Oscar Wilde

(1854-1900 / Dublin / Ireland)

Oscar Wilde Quotes

  • ''Death and vulgarity are the only two facts in the nineteenth century that one cannot explain away.''
    Oscar Wilde (1854-1900), Anglo-Irish playwright, author. Lord Henry, in The Picture of Dorian Gray, ch. 19 (1891).
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  • ''The true critic is he who bears within himself the dreams and ideas and feelings of myriad generations, and to whom no form of thought is alien, no emotional impulse obscure.''
    Oscar Wilde (1854-1900), Anglo-Irish playwright, author. Review of Walter Pater, Appreciations, with an Essay on Style, published in Speaker (March 22, 1890).
  • ''Everybody who is incapable of learning has taken to teaching.''
    Oscar Wilde (1854-1900), Anglo-Irish playwright, author. Vivian, in "The Decay of Lying," published in Intentions (1891).
  • ''On an occasion of this kind it becomes more than a moral duty to speak one's mind. It becomes a pleasure.''
    Oscar Wilde (1854-1900), Anglo-Irish playwright, author. Gwendolen, in The Importance of Being Earnest, act 3.
  • ''She lacks the indefinable charm of weakness.''
    Oscar Wilde (1854-1900), Anglo-Irish playwright, author. Lord Henry, in The Picture of Dorian Gray, ch. 15 (1891). Said of the Duchess of Monmouth.
  • ''He to whom the present is the only thing that is present, knows nothing of the age in which he lives.''
    Oscar Wilde (1854-1900), Anglo-Irish playwright, author. Review of Walter Pater, Appreciations, with an Essay on Style, Speaker (London, March 22, 1890).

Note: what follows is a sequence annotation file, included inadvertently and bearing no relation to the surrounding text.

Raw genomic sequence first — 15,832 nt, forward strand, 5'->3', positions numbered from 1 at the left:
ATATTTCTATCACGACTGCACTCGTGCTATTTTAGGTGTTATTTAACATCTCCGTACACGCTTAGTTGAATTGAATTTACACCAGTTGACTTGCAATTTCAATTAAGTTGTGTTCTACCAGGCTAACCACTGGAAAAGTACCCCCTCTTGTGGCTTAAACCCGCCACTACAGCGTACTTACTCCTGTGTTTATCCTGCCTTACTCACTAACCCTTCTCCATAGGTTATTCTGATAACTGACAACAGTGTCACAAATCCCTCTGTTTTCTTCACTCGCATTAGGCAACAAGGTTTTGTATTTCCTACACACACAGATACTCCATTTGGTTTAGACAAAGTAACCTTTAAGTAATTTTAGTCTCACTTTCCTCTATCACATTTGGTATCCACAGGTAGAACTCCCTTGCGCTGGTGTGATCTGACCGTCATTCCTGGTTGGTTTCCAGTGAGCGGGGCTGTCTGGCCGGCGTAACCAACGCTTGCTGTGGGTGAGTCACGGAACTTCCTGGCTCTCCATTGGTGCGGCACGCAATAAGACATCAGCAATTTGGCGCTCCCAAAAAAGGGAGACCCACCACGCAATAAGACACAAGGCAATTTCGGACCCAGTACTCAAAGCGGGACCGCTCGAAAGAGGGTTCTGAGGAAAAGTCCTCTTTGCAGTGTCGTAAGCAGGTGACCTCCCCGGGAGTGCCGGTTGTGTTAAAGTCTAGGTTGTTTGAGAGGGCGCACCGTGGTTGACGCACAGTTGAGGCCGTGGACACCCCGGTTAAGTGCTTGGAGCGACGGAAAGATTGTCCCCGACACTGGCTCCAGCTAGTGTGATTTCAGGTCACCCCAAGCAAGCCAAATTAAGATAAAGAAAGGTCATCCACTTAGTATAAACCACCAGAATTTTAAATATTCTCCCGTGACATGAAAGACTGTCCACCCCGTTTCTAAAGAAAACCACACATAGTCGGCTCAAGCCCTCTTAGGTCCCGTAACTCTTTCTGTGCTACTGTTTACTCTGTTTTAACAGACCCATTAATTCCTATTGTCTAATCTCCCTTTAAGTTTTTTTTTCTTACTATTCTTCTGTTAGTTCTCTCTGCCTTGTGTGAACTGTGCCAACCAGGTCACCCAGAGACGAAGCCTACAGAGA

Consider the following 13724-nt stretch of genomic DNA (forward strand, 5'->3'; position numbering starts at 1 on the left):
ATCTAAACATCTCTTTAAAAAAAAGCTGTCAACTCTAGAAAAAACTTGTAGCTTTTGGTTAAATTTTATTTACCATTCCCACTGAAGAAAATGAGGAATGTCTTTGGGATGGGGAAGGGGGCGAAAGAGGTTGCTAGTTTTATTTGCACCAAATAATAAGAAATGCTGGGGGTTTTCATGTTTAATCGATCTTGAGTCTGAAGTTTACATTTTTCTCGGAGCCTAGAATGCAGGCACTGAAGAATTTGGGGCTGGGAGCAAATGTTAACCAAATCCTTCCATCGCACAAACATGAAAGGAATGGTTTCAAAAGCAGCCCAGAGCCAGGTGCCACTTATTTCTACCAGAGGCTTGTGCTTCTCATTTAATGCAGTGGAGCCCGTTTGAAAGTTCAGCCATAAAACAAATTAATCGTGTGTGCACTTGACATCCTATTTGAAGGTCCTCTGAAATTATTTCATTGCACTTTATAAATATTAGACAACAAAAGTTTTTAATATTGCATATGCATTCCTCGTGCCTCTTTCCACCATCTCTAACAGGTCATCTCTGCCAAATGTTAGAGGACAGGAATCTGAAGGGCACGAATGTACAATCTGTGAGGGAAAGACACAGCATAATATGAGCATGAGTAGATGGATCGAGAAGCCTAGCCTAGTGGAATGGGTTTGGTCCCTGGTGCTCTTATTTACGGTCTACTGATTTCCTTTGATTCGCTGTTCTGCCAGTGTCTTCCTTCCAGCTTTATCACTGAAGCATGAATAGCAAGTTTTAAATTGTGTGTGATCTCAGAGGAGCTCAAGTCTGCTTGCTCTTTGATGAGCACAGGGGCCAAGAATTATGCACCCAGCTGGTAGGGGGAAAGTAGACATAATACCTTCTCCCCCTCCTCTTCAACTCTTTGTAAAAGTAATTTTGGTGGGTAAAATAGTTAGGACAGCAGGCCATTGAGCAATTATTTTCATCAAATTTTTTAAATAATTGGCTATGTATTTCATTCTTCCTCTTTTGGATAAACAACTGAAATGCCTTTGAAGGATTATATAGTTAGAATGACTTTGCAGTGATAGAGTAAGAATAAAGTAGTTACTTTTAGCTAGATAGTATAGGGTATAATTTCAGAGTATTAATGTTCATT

• ''In fact, the whole of Japan is a pure invention. There is no such country, there are no such people.... The Japanese people are ... simply a mode of style, an exquisite fancy of art.''
    Oscar Wilde (1854-1900), Anglo-Irish playwright, author. Vivian, in "The Decay of Lying," Intentions (1891).
  • ''If you are not too long, I will wait here for you all my life.''
    Oscar Wilde (1854-1900), Anglo-Irish playwright, author. Gwendolen, in The Importance of Being Earnest, act 4.
  • ''Man can believe the impossible, but man can never believe the improbable.''
    Oscar Wilde (1854-1900), Anglo-Irish playwright, author. Vivian, in The Decay of Lying, published in Intentions (1891).
  • ''Pray don't talk to me about the weather, Mr. Worthing. Whenever people talk to me about the weather, I always feel quite certain that they mean something else.''
    Oscar Wilde (1854-1900), Anglo-Irish playwright, author. Gwendolen, in The Importance of Being Earnest, act 1.

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Best Poem of Oscar Wilde

Her Voice

THE wild bee reels from bough to bough
With his furry coat and his gauzy wing.
Now in a lily-cup, and now
Setting a jacinth bell a-swing,
In his wandering;
Sit closer love: it was here I trow
I made that vow,

Swore that two lives should be like one
As long as the sea-gull loved the sea,
As long as the sunflower sought the sun,--
It shall be, I said, for eternity
...

Read the full of Her Voice

Quantum Mutata

THERE was a time in Europe long ago
When no man died for freedom anywhere,
But England's lion leaping from its lair
Laid hands on the oppressor! it was so
While England could a great Republic show.
Witness the men of Piedmont, chiefest care
Of Cromwell, when with impotent despair
The Pontiff in his painted portico
Trembled before our stern ambassadors.

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